I am just fascinated (if not more so) by the lives of historical writers as I am by their work, so I'd love a chance to read this new book. I think it's interesting to read about how they lived and to compare that to what they wrote to see if any of it crept into the prose.(I have The Lost Memoirs of Jane Austen and enjoyed it.)
Margay

traveler said...

Welcome Syrie. Congratulations and much success on Charlotte. Austen was wonderful. I read Jane Eyre many years ago and adored this novel. The characters and the plot captivated me. This novel was compelling in everyway. I loved the setting, the era and the descriptions. I became immersed within the pages of this tome. I watched the first version of this movie and adored it. Jane Eyre is such a classic and that is missing from our lives in this day and age. Classics continue on forever and give us romance, hope and love. I love historical fiction for its period characters, settings, dialogue and beauty which is unique and special.

Helen Brenna said...

Welcome back, Syrie!

Oh, gosh, I read Jane Eyre so long ago I can't remember how young I was, but I loved it!

I just watched the Masterpiece Theatre production with Toby Stephens and really enjoyed it.

Kathleen Eagle said...

Hi Syrie!

I loved JANE EYRE. I love a tortured hero--always have. The impossible relationship, the fire (ahem) that never dies. Ah, the angst. Ah, the woman who loves him through it all, and, oh yes! the true love makes the impossible finally possible.

The women who wrote and published stories about women back in the day--against all odds--have always been heroes of mine.

Thanks for giving them new life!

Kylie said...

Welcome, Syrie! What an intriguing idea for a book! Best of luck with it.

Virginia said...

Hi Syrie, I don't think I ever read Jane Eyre, I am a shamed to say! It sound like you had a wonderful time doing research on your book and it sounds like a great read. I would really love to read it.

catslady said...

I think it's time for me to read that book again. I read it in high school (a long, long time ago) and can only remember that it was a book I enjoyed. I love your premise and think it would be a fascinating read.

flchen1 said...

Hi, Syrie! I know I read both in high school but that was ages ago! I recall seeing a movie version of Wuthering Heights in class after we'd read the book, and I think I was bothered because the casting wasn't how I'd expected it to be after reading... that started me down the whole "can't watch the movie after reading the book" path! I'd definitely be curious to learn more about Charlotte and the Brontes now!

My Writer's Attic said...

I didn't read Jane Eyre until a few years ago, but now it's one of my favorite books. I love that Jane was a strong woman. She may have had a hard life but she didn't let it leave her bitter. She triumphed and found not only herself, but the love of her life. It's a romance in the truest sense of the word. I can't wait to read both THE LOST MEMOIRS OF JANE AUSTEN and THE SECRET DIARIES OF CHARLOTTE BRONTË. They sound amazing and I know you had a wonderful time researching them.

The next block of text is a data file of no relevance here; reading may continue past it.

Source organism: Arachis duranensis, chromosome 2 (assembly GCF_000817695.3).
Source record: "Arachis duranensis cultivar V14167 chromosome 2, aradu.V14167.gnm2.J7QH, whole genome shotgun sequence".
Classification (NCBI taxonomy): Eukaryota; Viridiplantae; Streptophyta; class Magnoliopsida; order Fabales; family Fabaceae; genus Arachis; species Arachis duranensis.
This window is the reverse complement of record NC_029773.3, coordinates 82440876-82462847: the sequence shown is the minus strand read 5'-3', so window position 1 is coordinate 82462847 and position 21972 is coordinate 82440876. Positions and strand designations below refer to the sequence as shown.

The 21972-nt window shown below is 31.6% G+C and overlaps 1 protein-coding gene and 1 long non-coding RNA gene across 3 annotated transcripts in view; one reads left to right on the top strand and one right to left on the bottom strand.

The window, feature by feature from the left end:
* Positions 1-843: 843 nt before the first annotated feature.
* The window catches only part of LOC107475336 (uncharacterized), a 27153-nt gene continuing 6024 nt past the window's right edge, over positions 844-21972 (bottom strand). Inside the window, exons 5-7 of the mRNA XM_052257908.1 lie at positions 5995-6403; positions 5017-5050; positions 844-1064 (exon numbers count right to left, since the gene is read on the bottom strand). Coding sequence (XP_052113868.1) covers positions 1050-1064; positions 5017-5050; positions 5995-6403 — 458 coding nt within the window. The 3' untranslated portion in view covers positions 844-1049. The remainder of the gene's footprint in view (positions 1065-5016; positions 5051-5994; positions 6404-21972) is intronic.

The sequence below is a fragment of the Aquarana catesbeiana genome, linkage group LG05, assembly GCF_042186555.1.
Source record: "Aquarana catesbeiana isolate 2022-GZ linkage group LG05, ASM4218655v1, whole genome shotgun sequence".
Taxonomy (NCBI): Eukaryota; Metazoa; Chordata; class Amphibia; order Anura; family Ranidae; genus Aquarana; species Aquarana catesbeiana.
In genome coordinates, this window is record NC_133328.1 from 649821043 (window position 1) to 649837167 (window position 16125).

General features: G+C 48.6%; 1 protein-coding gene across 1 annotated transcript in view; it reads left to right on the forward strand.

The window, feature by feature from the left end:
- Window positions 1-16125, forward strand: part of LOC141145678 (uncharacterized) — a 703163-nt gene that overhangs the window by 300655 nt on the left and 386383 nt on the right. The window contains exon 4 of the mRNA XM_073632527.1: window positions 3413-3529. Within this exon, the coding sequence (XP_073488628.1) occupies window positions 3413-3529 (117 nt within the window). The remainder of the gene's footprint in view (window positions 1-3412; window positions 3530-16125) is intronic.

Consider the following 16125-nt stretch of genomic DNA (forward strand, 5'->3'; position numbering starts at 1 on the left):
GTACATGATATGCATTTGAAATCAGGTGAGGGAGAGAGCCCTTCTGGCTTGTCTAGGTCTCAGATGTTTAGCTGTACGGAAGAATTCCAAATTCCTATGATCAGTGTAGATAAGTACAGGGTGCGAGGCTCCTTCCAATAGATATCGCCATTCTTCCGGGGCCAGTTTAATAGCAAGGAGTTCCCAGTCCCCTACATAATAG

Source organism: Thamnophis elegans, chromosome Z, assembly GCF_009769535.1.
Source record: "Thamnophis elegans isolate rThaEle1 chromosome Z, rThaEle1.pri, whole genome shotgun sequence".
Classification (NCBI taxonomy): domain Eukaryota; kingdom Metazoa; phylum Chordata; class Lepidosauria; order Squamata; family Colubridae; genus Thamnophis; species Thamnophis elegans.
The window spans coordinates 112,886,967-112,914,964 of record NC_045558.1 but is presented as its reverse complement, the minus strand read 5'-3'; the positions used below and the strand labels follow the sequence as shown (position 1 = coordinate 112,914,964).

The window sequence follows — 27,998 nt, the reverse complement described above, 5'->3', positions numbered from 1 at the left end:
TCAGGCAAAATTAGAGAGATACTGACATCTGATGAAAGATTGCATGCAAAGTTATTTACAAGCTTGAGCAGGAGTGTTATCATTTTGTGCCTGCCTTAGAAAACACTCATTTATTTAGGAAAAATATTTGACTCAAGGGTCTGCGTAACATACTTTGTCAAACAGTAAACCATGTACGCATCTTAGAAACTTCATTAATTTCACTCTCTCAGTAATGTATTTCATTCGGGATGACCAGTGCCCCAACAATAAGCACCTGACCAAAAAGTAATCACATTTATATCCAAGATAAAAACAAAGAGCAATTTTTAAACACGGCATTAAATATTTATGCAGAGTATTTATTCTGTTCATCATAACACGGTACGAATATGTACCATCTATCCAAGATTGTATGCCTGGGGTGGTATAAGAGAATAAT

Debra Dixon said...

Syrie-- Welcome! I did very much enjoy THE LOST MEMOIRS OF JANE AUSTIN!

This new one sounds great as well. I'll have to put it on my list.

Damn you. (g)

Katherine C. said...

Jane Eyre is one of those books I've read over and over since the first time I read it in fifth grade (Mom was an English teacher, so I read lots of stuff before I had any idea what was really going on). I love the character of Jane and her ability to get through a horrible childhood — not unscathed — but without coming out a bitter shell of a person either. And I heart Mr. Rochester. Even as I've grown older and realized what a tool he can sometimes be — particularly in the way he treats some of the important people in his life — I can't help but fall in love with him right along with Jane every time.
I'd have to say my favorite movie version is the BBC production that aired on PBS' Masterpiece Theater a few years ago — I own it and actually watched it again not long ago. I think it was perfectly cast, although the way it glosses over takes away from it a bit.

Syrie James said...

Hi everyone! Thank you so much for your comments. I was delighted to "ride in the convertible" with you today. Sorry I didn't get a chance to stop by earlier. I have been working 24/7 on my next book, which I just this minute finished and turned in to my editor (at 1 AM.)

It's entitled DRACULA, MY LOVE. It's a retelling of Bram Stoker's Victorian novel from the point of view of the heroine, Mina Harker... the untold story of Mina's secret, scandalous passion for the man who is not her husband: the young, gorgeous, charismatic, intelligent, fascinating Count Dracula, who she deeply loves, despite herself. This is a Dracula unlike the one we have formerly seen in film and print; a vampire with a heart and soul, who struggles against the evil within him, and whose past actions have been misunderstood.

The book is an thrilling romantic adventure, and will be published by Morrow in hardcover in 2010. I had such a blast writing it...

But back to "Secret Diaries"! I do hope you will fall in love with Charlotte Brontë and Mr. Nicholls, and Emily and Anne, as much as I did-- and that their story will touch your heart. It was crucial to me to remain true to Charlotte's spirit and due her justice, for she was a truly remarkable woman. Think how much she touched the world, with her novel JANE EYRE. It made her immortal!

Margay said...

It's funny you wrote a book about that, Syrie. I always thought it would be fascinating to read Dracula's story from Mina's point of view. I'll be looking for this book!
Margay

robynl said...

sorry to say I've never read the books; Charlotte seems an amazing woman of her time.
I'm sure you knew Charlotte quite well after all was said and done.
Could you feel her, so to speak, as you researched her home, etc.?

Syrie James said...

Hi Robynl,

Yes! After all my research and immersing myself in Charlotte's life and letters, I felt as if I was walking in her shoes, channeling her spirit, and writing as if I was her. When you read the book, I hope you feel the same way.